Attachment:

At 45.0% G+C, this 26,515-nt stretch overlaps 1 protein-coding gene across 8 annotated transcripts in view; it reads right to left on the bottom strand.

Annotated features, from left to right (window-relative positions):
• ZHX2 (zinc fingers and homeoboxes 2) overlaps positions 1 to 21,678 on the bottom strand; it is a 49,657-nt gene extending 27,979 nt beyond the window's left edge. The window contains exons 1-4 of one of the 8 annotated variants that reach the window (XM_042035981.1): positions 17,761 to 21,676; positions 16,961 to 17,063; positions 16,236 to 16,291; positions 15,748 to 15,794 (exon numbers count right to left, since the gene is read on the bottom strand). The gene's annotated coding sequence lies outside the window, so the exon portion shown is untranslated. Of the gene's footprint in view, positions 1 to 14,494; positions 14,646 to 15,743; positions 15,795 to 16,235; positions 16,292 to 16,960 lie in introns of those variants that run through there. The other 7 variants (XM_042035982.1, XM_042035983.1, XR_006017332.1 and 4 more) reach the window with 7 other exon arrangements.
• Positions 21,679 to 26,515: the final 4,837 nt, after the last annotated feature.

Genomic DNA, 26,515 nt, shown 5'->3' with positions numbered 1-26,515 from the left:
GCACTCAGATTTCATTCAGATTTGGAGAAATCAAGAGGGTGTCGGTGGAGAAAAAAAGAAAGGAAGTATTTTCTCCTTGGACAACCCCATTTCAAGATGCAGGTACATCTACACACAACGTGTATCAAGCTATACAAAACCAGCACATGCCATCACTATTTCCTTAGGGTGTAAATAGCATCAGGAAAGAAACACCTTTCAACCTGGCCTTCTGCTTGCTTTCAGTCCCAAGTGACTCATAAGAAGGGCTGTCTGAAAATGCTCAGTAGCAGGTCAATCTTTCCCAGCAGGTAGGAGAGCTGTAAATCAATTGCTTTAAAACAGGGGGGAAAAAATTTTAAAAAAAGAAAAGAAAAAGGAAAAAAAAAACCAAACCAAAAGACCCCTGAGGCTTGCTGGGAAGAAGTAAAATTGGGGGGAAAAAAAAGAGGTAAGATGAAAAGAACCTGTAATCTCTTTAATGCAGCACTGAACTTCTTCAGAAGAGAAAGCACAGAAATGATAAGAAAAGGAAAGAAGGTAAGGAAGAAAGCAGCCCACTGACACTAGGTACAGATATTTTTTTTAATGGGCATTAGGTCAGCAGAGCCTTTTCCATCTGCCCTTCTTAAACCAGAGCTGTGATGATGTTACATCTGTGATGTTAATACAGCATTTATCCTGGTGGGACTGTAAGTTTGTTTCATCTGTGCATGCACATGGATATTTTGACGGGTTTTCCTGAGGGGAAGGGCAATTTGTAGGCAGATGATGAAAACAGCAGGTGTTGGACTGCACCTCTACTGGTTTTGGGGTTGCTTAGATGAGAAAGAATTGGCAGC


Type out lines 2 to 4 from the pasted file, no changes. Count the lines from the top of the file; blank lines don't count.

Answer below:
Annotated features, from left to right (window-relative positions):
• ZHX2 (zinc fingers and homeoboxes 2) overlaps positions 1 to 21,678 on the bottom strand; it is a 49,657-nt gene extending 27,979 nt beyond the window's left edge. The window contains exons 1-4 of one of the 8 annotated variants that reach the window (XM_042035981.1): positions 17,761 to 21,676; positions 16,961 to 17,063; positions 16,236 to 16,291; positions 15,748 to 15,794 (exon numbers count right to left, since the gene is read on the bottom strand). The gene's annotated coding sequence lies outside the window, so the exon portion shown is untranslated. Of the gene's footprint in view, positions 1 to 14,494; positions 14,646 to 15,743; positions 15,795 to 16,235; positions 16,292 to 16,960 lie in introns of those variants that run through there. The other 7 variants (XM_042035982.1, XM_042035983.1, XR_006017332.1 and 4 more) reach the window with 7 other exon arrangements.
• Positions 21,679 to 26,515: the final 4,837 nt, after the last annotated feature.